Both sides arrange pieces on battlefield

Saddam's strategy of delaying attack gives him an advantage.
In important ways, the Gulf War of 2003 has already begun.
From armed attacks on opposing forces to covert preparations, both the United States and Iraq are heavily involved in military actions:
UTwice last week, American and British jets attacked Iraqi missile sites, part of stepped-up allied activity in the southern no-fly zone.
UOn the ground, Special Forces soldiers and CIA operatives already are inside Iraq, working with Iraqis who oppose Saddam Hussein, preparing airstrips and communications facilities and taking note of potential targets for air attack.
UIraq, too, is on the move, taking steps that include dispersing its forces to limit the effects of an expected initial air attack.
More than anything, both sides are engaged in the behind-the-scenes efforts that can be crucial to military success: positioning troops, securing supply lines, scouting behind enemy lines and probing the strength of a foe's defenses.
Even as a diplomatic impasse on Iraq continues at the United Nations, these operations represent the early phase of military efforts that could shape how any war plays out.
Pre-emptive attacks
The first phase of war also seems to be raising the curtain on a new U.S. approach to defending itself around the world: pre-emptive attacks instead of just holding in check the source of a threat to national security.
There's no doubt that the United States -- alone if it had to -- could subdue Iraq in fairly short order. With nearly 150,000 troops and five aircraft carrier battle groups in the region, plus heavy bombers within easy flying range, the United States is demonstrating its undoubted position as the most militarily powerful nation in history.
This is saber rattling on a very large scale, designed to demoralize Iraqi forces and compel Saddam to realize that he cannot survive with his weaponry -- and perhaps his regime -- intact.
Effect of U.N.
Meanwhile, the maneuvering at the United Nations is likely to have the effect of changing the nature of any conflict in Iraq. Officials say it now looks likely that any full-blown military action won't happen until later in March or perhaps even April, when temperatures will have begun soaring, making combat much harder for U.S. soldiers.
One main reason for the delay: Saddam's "rope-a-dope" diplomatic strategy -- appearing to be more forthcoming with U.N. inspectors while continuing to resist real openness about his weapons of mass destruction -- plays into the hands of other countries looking for ways to slow -- if not prevent -- any U.S. move to war. This in itself is a form of warfare -- finding a way to affect the timing to one's advantage.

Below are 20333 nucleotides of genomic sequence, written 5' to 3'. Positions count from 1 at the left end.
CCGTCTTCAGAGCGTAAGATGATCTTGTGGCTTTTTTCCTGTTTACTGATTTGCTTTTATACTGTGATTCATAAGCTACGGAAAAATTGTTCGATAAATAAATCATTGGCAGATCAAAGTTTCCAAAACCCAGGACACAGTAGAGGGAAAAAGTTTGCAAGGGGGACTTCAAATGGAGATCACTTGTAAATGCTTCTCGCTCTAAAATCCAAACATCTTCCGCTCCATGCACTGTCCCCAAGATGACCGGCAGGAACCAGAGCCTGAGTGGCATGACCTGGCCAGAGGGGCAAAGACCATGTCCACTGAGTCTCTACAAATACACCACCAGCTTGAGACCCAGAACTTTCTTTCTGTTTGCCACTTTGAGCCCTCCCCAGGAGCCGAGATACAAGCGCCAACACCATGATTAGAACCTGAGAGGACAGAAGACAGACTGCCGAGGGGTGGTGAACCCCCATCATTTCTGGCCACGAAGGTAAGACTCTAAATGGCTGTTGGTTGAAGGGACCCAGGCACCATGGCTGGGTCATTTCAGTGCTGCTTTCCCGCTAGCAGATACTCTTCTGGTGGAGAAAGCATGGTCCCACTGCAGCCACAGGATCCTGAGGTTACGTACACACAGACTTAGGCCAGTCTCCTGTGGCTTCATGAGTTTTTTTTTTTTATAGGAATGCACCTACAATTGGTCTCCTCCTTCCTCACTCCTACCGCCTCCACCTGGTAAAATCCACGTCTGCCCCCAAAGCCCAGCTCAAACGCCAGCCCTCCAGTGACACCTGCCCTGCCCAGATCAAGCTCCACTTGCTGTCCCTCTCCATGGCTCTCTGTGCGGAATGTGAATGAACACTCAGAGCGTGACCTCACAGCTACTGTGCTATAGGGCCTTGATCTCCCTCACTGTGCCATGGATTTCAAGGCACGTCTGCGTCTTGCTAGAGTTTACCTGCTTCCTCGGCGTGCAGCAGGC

With the U.N. drama continuing, Iraq is scattering its military units to lessen damage by U.S. and allied bombers, positioning elite units in and around Baghdad and equipping those forces with protective gear in case chemical weapons are used in a last-ditch fight.
Saddam's preparations
U.S. officials also see evidence that Saddam is preparing to use scorched-earth tactics -- destroying his own infrastructure and oil facilities -- to impede attackers while creating a humanitarian crisis that could be blamed on the United States and its allies.
The United States, for its part, is using airborne leaflets and broadcasts to fight a psychological war that is well under way -- warning Iraqi forces against the use of chemical or biological weapons lest they be prosecuted as war criminals, assuring civilians that they will not be targeted.
Since Saddam reportedly has issued hundreds of thousands of rifles and grenade launchers to civilians, this U.S. war-propaganda effort could make a big difference in how any shooting war is conducted -- particularly if it involves very difficult urban fighting, as Iraq's military officers now are planning.
Psychological aspect
Whether or not there is any direct connection between the most important faces on U.S. "wanted" posters these days -- Saddam and Al-Qaida leader Osama bin Laden -- the fact that both present a highly threatening aspect to the United States and to many individual Americans is an important element in Iraq's psychological warfare.
Those anti-aircraft missiles poised next to the Washington Monument, together with Bin Laden's belligerent tauntings broadcast from some secret hideout, are a stark symbol that the broader "war on terrorism" -- now a year and a half on -- is far from over. Here, the concern for U.S. officials is that all of this uncertainty and anxiety will lead to flagging public support for war in Iraq.
Another concern is that further delays could cause wear and tear on troops cocked and ready in the Kuwaiti desert and aboard ship, leading to a loss of military momentum.
'Perpetual war'
It may be something that America will have to get used to. The Bush administration's new National Security Strategy includes an important shift in doctrine from deterrence and containment of potential enemies to an emphasis on preemptive strikes against nations or terrorist groups that threaten the United States.
This revised strategic posture has brought a new phrase into the political-military lexicon: "perpetual war."

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